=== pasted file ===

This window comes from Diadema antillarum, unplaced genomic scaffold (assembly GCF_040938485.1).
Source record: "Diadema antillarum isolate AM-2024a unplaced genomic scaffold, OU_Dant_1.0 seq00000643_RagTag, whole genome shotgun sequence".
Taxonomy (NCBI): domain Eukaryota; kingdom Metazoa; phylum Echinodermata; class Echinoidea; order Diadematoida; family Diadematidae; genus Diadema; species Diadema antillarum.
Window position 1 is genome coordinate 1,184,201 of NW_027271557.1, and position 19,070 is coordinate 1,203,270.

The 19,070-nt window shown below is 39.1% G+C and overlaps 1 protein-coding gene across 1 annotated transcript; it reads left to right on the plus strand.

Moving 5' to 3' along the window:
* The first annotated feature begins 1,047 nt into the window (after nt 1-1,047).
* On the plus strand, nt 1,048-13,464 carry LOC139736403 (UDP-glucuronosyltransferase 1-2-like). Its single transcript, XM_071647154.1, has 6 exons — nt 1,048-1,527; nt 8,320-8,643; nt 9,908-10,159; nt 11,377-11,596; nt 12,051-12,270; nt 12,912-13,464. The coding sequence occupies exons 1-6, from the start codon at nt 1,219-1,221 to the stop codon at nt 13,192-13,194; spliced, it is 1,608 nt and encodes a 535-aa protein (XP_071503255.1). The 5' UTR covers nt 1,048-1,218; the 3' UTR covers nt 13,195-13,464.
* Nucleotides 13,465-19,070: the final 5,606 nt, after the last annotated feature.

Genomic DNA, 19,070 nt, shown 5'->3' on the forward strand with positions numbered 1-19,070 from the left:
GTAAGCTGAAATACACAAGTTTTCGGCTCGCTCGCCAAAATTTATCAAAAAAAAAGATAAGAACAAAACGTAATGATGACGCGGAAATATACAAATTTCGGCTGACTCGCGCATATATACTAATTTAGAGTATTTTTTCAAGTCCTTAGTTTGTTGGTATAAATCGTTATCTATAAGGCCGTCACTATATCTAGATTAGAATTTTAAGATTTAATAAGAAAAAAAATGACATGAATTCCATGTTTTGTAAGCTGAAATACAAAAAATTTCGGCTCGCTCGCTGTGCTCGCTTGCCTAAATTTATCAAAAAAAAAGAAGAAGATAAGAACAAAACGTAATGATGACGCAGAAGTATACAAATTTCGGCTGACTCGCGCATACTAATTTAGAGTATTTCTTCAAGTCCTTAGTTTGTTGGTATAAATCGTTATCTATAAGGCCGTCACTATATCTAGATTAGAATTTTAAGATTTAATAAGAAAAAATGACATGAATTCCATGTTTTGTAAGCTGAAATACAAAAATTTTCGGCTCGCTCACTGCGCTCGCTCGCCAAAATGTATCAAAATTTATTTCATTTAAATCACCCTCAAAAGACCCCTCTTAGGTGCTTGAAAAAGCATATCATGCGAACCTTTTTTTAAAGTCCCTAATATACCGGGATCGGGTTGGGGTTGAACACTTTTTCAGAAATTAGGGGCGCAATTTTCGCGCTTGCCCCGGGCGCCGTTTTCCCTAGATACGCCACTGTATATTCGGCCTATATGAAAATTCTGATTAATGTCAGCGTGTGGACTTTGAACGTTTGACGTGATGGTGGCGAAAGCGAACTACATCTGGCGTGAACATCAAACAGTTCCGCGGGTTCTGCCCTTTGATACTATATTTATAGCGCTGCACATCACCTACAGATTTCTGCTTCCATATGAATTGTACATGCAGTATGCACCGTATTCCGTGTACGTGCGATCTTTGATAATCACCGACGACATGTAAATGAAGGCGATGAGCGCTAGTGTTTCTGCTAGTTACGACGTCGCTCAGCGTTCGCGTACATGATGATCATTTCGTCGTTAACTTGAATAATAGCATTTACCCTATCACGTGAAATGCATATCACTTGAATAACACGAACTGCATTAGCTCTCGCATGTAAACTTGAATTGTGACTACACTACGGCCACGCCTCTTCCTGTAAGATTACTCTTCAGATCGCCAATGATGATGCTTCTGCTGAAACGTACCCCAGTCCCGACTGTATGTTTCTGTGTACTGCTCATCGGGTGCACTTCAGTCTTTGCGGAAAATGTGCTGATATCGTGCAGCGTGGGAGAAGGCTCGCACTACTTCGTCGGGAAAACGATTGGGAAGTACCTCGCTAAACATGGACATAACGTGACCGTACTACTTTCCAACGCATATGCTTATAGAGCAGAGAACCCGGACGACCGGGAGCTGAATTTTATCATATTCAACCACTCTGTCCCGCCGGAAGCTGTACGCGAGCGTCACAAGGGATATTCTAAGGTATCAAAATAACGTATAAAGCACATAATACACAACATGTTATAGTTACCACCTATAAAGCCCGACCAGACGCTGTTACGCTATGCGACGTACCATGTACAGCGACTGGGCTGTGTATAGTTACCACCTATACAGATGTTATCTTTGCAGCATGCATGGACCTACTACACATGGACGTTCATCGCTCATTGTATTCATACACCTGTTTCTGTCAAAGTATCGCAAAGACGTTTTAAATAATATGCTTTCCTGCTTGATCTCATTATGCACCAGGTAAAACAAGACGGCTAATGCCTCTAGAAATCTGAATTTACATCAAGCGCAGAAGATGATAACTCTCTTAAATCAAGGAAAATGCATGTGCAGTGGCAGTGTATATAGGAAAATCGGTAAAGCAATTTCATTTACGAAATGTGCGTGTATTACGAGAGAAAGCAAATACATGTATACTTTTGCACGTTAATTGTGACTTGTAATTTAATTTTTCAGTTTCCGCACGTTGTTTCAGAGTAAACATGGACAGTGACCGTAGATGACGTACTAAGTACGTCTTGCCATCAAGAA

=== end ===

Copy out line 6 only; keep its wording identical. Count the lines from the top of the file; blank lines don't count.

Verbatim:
Moving 5' to 3' along the window: